China is managing its WTO membership as if it were a giant Sino-foreign joint venture. As with many of the joint ventures in China between SOEs and multinationals, China is getting its way in the WTO by employing such tried-and-true JV management techniques as intimidation, obfuscation and the dispensation of favors when necessary. This behavior is most pronounced when the country’s WTO commitments clash with party priorities.
During the five-year period allotted to phase in its WTO commitments, China enacted many impressive and sweeping changes. The country reduced tariffs and non-tariff barriers and expanded market access for other WTO members. Intellectual property regulations were strengthened, and government rule-making was made more transparent. This helped US exports to China rise by some 380% between 2001 and 2010 – to US$92 billion from US$19 billion.
Upon joining in 2001, Chinese policymakers knew that the WTO was not comprehensive and that there would be opportunities to game the system. They also knew that they had to modernize the economy and couldn’t do so alone. The country’s WTO obligations lowered traditional trade barriers and brought a fresh onslaught of foreign investment. However, when the WTO grace period ended in 2006, China launched policies to strengthen indigenous innovation and state-owned enterprises, likely with the knowledge that there are no clear and effective WTO rules to discipline them.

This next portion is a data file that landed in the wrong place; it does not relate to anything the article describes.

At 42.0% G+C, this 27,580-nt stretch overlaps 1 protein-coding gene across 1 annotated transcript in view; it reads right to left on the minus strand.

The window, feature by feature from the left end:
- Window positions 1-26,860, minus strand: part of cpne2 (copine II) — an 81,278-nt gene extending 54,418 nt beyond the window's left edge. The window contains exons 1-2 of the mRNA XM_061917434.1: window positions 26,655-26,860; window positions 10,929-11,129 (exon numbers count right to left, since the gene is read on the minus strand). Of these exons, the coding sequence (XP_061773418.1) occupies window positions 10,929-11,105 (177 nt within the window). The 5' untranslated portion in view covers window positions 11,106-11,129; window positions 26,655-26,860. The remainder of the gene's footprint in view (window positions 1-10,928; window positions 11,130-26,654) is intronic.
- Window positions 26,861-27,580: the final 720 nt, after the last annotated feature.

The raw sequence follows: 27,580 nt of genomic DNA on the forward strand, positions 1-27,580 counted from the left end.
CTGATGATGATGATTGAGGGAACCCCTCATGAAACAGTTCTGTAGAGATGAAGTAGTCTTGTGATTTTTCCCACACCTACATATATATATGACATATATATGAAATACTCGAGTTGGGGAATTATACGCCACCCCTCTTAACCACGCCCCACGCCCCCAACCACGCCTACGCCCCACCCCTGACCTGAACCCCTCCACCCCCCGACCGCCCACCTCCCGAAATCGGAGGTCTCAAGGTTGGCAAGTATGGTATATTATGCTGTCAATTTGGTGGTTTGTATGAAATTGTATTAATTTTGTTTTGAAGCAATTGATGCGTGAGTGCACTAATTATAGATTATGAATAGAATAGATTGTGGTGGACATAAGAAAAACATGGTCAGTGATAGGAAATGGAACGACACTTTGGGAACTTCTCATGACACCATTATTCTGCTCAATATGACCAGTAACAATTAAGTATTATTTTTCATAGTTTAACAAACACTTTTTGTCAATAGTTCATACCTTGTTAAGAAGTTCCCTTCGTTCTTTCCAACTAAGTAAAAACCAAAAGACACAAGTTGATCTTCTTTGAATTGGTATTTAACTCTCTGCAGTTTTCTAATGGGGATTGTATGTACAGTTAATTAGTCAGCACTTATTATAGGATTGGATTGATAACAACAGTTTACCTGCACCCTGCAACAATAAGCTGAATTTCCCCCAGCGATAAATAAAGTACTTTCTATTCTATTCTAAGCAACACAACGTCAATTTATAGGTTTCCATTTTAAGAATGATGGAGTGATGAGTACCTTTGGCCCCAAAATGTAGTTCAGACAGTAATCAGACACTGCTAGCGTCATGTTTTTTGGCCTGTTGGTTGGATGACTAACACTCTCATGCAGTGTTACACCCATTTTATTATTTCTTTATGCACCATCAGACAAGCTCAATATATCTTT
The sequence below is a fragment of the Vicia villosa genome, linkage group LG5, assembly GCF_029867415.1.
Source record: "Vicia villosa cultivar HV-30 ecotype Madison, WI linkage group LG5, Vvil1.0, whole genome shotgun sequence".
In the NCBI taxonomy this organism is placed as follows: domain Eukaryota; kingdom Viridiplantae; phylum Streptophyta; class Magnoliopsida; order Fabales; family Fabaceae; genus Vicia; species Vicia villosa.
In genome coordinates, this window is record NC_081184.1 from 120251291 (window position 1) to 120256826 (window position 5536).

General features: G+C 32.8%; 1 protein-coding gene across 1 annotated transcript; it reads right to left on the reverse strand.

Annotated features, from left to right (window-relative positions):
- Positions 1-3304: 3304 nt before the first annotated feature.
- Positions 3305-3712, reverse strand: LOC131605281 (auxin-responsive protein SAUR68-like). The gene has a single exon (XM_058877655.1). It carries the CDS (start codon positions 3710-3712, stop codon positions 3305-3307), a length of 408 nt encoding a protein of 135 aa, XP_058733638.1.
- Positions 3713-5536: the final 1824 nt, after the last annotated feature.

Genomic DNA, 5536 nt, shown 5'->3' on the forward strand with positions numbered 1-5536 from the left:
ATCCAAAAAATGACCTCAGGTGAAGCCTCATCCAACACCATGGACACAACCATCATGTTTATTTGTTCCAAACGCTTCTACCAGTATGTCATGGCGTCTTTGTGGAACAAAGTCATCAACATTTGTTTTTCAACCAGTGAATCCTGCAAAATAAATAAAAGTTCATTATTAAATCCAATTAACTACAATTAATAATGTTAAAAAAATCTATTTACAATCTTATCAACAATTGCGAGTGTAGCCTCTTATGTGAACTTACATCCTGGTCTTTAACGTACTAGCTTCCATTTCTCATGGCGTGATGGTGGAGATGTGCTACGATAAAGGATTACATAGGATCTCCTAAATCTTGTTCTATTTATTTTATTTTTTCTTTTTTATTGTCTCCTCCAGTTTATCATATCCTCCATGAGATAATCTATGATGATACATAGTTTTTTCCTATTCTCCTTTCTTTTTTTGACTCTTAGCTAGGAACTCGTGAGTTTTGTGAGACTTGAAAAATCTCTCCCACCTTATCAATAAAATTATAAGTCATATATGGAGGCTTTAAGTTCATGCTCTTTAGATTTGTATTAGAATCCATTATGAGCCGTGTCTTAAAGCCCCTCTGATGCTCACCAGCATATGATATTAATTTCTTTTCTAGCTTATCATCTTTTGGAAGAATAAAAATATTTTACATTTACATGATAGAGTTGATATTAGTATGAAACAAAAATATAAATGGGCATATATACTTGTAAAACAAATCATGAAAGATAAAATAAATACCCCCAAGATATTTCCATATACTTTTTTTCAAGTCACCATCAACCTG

As is often the case with Sino-foreign joint ventures, China decided it wanted better terms than in the original WTO agreement. Chinese government entities and SOEs usually don’t renegotiate deals they’ve grown to dislike. Instead, they ignore the parts that don’t work for the Chinese side and vigorously enforce the clauses that do. If the foreigners threaten legal action, they are reminded that the Chinese side holds a huge hammer. No matter the ownership percentages of the joint venture, the Chinese side owns 100% of the political power and influence with the regulators that allow foreigners to do business in China.
The strategy of winning through intimidation is working well for China. Foreign companies are aware that any support for trade actions against China – even behind the scenes – will negatively impact their businesses. Country representatives to the WTO all know that a vote against China can come back to haunt them. Threats of retribution are either passed along directly in private meetings or in smiling asides at banquets and receptions. These practices are so pervasive that senior American and European officials and business associations are complaining publicly.
In March, the EU disclosed for the first time it is contemplating filing trade cases even if companies don’t file complaints. “We are following a number of cases and . . . what we see is, yes, companies are intimidated,” EU Trade Commissioner Karel De Gucht told the Wall Street Journal.
Process versus outcomes
Since China joined the WTO, American negotiators have found themselves in an increasingly weak position. They are largely relegated to employing the power of persuasion in bilateral dialogues to convince China to make changes, arguing – seldom with result – that such changes would be in China’s own interest.
Even when WTO cases are filed, the elaborate preparation required and the time-consuming WTO process itself allow China to achieve its objectives long before any rulings. One example is the 2006 WTO case involving Chinese restrictions on imported auto parts. The US, EU and Canada won the case. But in the interim China was able to further develop its indigenous suppliers and supply chain.